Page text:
According to DeAngelis, LeBlanc remained in office as mayor until his term expired, on Dec. 31, 2005. By law, DeAngelis explained, “if there’s a charter change, you can’t remove the people that are in office.”
“In the charter, it says the mayor must hold his position until his time was up,” Cianciulli said.
Meanwhile, once the charter changes went into effect, on July 1, 2004, the mayoral position had become purely ceremonial. For the remainder of his term, Darden said, LeBlanc was “kind of a lame duck.”
“He was still collecting his mayor’s pay, but he had no say in anything,” recalled DiGregorio.
With the end of LeBlanc’s term of office, Norristown no longer had a mayor.
However, DeAngelis said, council had the option under the revised charter of appointing a mayor to carry out assigned duties.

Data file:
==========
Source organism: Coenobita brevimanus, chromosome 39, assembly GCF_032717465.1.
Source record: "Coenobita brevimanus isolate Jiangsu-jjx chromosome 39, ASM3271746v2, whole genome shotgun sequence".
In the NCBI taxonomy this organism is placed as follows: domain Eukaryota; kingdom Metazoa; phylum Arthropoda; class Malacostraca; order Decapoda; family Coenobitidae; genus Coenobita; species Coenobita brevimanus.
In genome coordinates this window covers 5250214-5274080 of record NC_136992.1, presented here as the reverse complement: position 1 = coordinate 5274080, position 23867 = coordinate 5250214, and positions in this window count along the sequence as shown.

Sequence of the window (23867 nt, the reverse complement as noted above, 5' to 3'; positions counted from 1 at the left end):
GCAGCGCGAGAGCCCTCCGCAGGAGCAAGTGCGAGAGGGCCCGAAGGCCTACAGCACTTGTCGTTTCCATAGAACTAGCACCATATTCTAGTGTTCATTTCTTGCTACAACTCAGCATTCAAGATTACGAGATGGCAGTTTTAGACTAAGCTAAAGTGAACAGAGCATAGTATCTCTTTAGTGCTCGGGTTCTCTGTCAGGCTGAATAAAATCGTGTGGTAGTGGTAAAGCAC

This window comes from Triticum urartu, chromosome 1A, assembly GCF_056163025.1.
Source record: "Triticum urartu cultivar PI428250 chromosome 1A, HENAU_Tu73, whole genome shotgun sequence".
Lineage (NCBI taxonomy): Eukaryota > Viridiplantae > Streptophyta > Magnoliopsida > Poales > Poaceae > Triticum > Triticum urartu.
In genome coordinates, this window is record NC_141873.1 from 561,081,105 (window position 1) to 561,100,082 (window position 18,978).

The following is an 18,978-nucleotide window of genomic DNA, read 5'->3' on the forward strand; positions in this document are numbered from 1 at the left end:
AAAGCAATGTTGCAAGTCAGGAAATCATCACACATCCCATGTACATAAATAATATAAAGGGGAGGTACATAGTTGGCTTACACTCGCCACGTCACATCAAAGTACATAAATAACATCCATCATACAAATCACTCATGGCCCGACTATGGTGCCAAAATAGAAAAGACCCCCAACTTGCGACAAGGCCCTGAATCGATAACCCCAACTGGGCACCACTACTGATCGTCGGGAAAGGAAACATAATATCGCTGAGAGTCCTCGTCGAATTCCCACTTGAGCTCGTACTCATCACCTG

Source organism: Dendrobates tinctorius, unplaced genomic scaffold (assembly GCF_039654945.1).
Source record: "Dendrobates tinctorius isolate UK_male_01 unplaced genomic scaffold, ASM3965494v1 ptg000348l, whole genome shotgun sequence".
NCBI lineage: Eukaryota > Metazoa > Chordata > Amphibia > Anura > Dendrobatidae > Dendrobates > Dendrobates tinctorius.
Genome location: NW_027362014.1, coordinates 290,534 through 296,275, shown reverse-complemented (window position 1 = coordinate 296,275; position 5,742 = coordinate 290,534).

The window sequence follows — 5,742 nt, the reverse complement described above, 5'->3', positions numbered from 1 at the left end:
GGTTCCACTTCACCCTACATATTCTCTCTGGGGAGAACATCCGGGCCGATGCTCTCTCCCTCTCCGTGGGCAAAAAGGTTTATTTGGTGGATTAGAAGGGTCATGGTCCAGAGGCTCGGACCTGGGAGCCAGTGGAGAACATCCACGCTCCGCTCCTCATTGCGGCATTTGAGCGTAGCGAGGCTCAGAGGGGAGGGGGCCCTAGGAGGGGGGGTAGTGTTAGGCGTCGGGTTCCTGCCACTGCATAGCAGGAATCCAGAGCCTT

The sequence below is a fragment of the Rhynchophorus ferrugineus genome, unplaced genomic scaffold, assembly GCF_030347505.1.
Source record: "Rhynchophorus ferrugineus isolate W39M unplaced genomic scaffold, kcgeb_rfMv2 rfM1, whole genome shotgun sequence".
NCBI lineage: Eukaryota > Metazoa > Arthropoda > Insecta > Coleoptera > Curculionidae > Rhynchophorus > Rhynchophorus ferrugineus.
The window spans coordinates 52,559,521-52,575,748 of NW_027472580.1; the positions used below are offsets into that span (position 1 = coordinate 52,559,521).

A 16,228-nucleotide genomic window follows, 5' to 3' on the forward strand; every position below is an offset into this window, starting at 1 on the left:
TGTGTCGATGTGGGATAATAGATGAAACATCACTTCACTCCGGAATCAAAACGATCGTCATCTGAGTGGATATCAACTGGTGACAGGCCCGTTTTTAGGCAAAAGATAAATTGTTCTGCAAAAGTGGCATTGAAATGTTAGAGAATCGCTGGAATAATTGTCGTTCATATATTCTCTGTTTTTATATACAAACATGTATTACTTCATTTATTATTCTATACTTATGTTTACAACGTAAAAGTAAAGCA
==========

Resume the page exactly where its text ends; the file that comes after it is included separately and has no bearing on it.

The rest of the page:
Since about the time that the charter was changed, said resident , he has been serving as Norristown’s ambassador, a position appointed by council.
“I have nothing in writing, what my duties are, but orally, they told me I would represent the borough any time some of the councilmen couldn’t attend a function,” Cisco said. With some clearer guidelines what about his responsibilities are as ambassador, Cisco suggested, he could do more to help the community.
Forrest commented that Cisco was in fact serving to “represent the municipality on special occasions, functions and things like that.” Of course, not being an elected official, it would not be appropriate for Cisco to exercise the full powers of a mayor as provided under the borough code, Forrest added.
When asked for his opinion about whether Norristown should go back to having a mayor, Cisco said, “I would say, whatever he’d be, whether a mayor, he’d have to be somebody with a vision, somebody with his heart at Norristown, somebody that really wants Norristown to move ahead.”